IPv6 PI allocation
Iljitsch van Beijnum
iljitsch at muada.com
Fri May 18 14:54:26 CEST 2007
On 17-mei-2007, at 17:10, David Conrad wrote:
> Do we have a ROUTING TABLE PROBLEM now? Nope. Don't worry, be happy.
Strange. I distinctly remember spending two days in Amsterdam last
fall with with a group of people that included half the IESG and IAB
and builders and users for the largest routers, and the consensus at
the end of that meeting was that there is a problem, and that it's
In my experience, when some people say there is a problem X and some
other people say there is no problem X, there IS a problem, although
it's not necessarily X.
Unfortunately, the decision making process in our industry is
fundamentally flawed. Within the IETF, it's only possible to do
something if the vast majority agrees about the action, with the
result that many necessary actions are never undertaken. Address
allocation policies have global impact, but are created in five
regions more or less independently, by people who mostly represent
themselves and their own particular interests. This way, you can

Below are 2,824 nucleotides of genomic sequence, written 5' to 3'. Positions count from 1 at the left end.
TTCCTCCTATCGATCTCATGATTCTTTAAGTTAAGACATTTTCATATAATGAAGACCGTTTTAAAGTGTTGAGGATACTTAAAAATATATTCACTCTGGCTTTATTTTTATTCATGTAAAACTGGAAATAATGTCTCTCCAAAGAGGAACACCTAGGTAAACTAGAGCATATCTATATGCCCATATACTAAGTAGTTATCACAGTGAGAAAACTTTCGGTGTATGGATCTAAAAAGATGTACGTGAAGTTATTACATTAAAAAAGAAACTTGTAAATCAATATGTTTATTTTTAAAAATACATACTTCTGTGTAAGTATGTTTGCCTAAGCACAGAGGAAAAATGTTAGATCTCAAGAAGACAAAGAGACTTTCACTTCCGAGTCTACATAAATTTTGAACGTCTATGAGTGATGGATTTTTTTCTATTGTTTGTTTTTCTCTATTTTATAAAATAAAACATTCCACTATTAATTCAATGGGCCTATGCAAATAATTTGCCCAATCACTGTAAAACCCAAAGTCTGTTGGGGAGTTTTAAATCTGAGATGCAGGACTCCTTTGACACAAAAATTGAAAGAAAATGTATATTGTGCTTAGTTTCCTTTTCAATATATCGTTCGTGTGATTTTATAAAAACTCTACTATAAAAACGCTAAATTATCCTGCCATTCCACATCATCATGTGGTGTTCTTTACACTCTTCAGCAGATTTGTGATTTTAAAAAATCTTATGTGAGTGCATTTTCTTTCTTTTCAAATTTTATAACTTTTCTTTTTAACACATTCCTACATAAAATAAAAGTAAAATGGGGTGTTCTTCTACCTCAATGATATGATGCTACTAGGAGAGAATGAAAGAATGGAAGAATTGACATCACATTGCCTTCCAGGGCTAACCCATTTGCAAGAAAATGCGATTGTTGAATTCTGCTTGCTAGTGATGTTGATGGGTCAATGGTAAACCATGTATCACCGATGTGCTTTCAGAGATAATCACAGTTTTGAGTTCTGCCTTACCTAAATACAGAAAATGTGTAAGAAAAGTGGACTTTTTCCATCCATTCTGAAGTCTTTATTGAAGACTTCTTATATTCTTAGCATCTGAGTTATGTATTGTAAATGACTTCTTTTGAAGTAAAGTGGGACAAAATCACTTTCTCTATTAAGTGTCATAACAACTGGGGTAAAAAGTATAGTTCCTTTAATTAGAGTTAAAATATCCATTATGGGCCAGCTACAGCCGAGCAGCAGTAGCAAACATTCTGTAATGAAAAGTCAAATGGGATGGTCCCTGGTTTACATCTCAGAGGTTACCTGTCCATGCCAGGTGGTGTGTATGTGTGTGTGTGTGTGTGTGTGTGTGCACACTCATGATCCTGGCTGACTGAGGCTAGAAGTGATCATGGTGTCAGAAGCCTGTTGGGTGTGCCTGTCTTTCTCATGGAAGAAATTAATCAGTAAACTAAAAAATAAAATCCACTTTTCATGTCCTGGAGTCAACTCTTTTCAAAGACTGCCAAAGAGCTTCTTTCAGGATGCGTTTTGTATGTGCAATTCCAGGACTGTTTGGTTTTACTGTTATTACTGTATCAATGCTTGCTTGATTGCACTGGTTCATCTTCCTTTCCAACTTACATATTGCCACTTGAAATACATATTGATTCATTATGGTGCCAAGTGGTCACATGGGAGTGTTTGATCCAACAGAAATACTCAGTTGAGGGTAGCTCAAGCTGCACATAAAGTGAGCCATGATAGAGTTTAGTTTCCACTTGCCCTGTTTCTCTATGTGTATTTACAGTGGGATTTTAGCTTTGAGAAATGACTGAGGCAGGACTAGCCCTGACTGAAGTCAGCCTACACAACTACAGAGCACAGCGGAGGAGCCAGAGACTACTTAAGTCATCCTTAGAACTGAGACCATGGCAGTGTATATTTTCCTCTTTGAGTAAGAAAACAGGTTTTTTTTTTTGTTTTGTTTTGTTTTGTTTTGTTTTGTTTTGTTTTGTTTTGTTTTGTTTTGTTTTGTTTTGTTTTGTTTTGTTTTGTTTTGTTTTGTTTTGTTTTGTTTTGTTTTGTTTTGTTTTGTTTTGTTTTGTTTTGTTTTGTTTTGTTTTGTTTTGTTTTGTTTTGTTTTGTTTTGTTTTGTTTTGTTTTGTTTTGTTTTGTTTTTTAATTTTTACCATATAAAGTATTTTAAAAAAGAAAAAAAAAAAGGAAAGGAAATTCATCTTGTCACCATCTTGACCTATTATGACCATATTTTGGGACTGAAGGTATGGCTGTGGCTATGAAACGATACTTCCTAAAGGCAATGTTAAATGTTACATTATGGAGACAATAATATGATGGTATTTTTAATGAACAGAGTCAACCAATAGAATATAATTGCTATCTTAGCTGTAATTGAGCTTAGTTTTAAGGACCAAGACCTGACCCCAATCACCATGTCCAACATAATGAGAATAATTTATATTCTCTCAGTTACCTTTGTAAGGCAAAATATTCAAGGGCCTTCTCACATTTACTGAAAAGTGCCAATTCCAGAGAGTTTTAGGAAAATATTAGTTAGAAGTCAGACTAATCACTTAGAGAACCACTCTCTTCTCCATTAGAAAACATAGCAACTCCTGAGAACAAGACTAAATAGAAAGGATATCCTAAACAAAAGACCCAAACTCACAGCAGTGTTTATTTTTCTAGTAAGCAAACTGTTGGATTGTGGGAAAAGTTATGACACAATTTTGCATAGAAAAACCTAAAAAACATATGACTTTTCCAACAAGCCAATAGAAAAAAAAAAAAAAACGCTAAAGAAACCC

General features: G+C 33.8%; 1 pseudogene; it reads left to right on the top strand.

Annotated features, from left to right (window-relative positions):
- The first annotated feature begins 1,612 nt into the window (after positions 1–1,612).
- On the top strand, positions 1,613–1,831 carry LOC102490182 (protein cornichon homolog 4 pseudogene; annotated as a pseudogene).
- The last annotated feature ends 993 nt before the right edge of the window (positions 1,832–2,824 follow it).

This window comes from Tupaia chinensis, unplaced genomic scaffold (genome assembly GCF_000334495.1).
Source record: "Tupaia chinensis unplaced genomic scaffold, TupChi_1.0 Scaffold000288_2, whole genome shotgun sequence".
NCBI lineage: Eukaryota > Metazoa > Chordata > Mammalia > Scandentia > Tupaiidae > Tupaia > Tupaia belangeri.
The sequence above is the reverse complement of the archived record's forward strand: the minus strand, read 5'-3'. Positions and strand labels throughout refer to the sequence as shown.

easily end up working on a mechanism for scalable multihoming
(shim6), and then have non-scalable multihoming (PI) introduced just
as the scalable mechanism is defined.
The interesting thing with global routing is that it can't fail.
Since any change is visible throughout the network within one or two
minutes, anything that breaks global routing will be rolled back
immediately, rather that be allowed to break what we have today.
Obviously using a 15 year old routing protocol that can be
characterized as "RIP on steroids" and the insistance that all
routing information injected into the global table anywhere in the
world must be visible throughout the entire network is going to have
bad consequences in the long run.
Let me know when the I* community is ready for something better.
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